Seminar Series Trends and Challenges in Costs and Funding of Civil Justice- Third Seminar
Sustaining Access to Justice in Europe: New Avenues for Costs and Funding
The team of the NWO Vici project ‘Affordable Access to Justice’ at Erasmus School of Law, Erasmus University (Rotterdam), is organising the conference ‘Sustaining Access to Justice in Europe: New Avenues for Costs and Funding’ on 19 and 20 October 2023 at the Erasmus Paviljoen at Erasmus University Rotterdam.
Access to civil justice is of paramount importance for enforcing citizens’ rights. At the heart of access to civil justice lies litigation funding and cost management. Yet, over the past decades, access to justice has been increasingly put under pressure due to retrenching governments, high costs of procedure, and the inefficiency of courts and justice systems. Within this context, the funding of litigation in Europe seems to be shifting from public to private sources. Private actors and innovative business models emerged to provide new solutions to the old problem of financial barriers of access to justice.
With the participation of policymakers, practitioners, academics, and civil society representatives from all over Europe and beyond, the conference seeks to delve deeper into the financial implications of access to justice and the different ways to achieve sustainable civil justice systems in Europe.
The topics addressed in this international academic conference will include the different methods of financing dispute resolution, particularly in the context of group litigation (third-party funding, crowdfunding, blockchain technologies), public interest litigation, developments in ADR/ODR, the new business models of legal professionals as well as law and economics aspects on litigation funding. The conference is supported by the Dutch Research Council (NWO).
Find the link to registration here.
Please find the preliminary conference programme below.
Call for papers Vici Conference Sustainable justice 2023.pdf
Published: February 1, 2022
From December 2021 – June 2022, the team of the Vici project ‘Affordable Access to Justice’ at Erasmus School of Law is organing an online seminar series dedicated to Trends and Challenges in Costs and Funding of Civil Justice.
The third took place on 16 February 2022 and was dedicated to the impact of public interest litigation on access to justice: An empirical perspective. Public Interest litigation can be a way of providing access to justice to certain causes related to human rights and other fundamental claims. The climate change litigation movement shows how can human rights approach provide a strong basis for this kind of collective claims.This emerging contitutional practice can indeed cooperate in access to justice in this broad sense but may also prove to be effective in terms of its impact. Bringing tocourt some strategic cases and building up a case around some public goods may provide greater results than individual claims. But this impact has to be conceptualised and then measured.From this perspective the speakers presented their research.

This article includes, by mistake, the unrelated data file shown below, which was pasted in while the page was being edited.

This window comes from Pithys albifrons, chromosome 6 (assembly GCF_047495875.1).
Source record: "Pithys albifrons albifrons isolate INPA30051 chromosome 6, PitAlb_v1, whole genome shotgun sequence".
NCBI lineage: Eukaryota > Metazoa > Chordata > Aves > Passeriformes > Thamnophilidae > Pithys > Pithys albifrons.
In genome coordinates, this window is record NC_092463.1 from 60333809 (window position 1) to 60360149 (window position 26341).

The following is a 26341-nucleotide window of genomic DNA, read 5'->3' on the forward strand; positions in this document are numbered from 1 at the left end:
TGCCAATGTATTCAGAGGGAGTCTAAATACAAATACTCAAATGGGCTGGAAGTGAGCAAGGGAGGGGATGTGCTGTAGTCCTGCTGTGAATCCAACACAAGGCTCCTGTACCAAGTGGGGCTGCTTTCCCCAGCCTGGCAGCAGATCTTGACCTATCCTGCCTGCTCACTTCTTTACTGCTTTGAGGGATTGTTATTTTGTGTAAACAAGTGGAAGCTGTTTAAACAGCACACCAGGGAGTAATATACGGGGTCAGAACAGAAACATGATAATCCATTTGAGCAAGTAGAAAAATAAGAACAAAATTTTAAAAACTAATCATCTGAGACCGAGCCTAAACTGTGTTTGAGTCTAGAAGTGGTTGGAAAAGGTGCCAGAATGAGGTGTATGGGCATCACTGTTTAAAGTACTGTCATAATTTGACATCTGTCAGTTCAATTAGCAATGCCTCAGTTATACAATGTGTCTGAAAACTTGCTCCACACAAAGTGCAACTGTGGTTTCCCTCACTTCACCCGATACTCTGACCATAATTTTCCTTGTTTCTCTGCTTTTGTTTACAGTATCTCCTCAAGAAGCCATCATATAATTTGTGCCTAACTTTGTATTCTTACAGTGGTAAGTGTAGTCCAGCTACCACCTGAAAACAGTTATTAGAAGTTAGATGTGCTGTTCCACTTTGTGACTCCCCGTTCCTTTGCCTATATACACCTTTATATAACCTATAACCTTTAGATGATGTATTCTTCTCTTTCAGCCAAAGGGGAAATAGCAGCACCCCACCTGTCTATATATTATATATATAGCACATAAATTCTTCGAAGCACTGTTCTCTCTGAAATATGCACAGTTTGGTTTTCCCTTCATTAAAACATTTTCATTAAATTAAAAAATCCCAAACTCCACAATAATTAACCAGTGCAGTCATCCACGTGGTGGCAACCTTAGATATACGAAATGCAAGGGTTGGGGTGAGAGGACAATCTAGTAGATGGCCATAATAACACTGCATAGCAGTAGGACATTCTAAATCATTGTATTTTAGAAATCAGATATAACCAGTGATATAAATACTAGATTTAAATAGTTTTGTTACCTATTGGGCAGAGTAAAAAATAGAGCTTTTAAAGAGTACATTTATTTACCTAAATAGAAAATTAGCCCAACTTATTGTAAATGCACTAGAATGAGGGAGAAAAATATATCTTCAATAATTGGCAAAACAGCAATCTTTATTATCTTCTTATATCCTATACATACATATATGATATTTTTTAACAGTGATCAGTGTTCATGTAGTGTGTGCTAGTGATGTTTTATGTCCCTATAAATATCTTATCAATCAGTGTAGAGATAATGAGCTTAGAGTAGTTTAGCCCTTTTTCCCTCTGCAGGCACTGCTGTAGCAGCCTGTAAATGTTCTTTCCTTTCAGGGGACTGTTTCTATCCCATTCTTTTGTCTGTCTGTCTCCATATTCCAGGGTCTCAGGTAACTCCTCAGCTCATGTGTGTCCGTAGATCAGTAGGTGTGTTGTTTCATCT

14.45 – 15.00: Connecting on Zoom.
15.00 – 15.15: Carlota Ucín
(Erasmus Law School), Welcoming words and introduction
15.15 – 15.40: Prof. Dr Maurice Sunkin* (University of Essex),
15.45 – 16.10: Prof. Dr Siri Gloppen** (University of Bergen),
16.15 – 16.40: Prof Dr. LaDawn Haglund ***(Arizona State University)
16.45 – 17.00: Q & A
*Prof. Dr Maurice Sunkin is Professor of Public Law and Socio-Legal Studies in the School of Law at the University of Essex. He is an Associate Member of Landmark Chambers, London; a member of the Administrative Justice Council; a member of the expert group advising the government on its evaluation of the current major programme of court and tribunal reform; a member of the Eastern Region’s Advisory Group on Counter Terrorism; and a member of the Civil Justice Council’s sub committee on Pre Action Protocols in Judicial Review.
** Prof. Dr Siri Gloppen is Professor and Director of the Centre on Law & Social Transformation in the Department of Administration and Organization Theory at Bergen University. Her main contribution to the field of socio-legal studies is the conceptualisation, theorisation and empirical study of the use of law and legal institutions at a political tool and strategy for social change – how this plays out in different contexts, is engaged by diverse actors, and in various policy fields and institutional arenas.
***Dr LaDawn Haglund is associate professor and Faculty Lead of Justice & Social Inquiry at Arizona State University, as well as President of ASU’s Tempe Academic Assembly and Senior Global Futures Scholar at the Julie Ann Wrigley Global Futures Laboratory. Her work is situated at the intersection of political economy, human rights, and sustainability, with a focus on justice and social change. Her current empirical research examines legal, institutional, and political dimensions of social rights in the context of capitalism, urbanization, and global environmental change.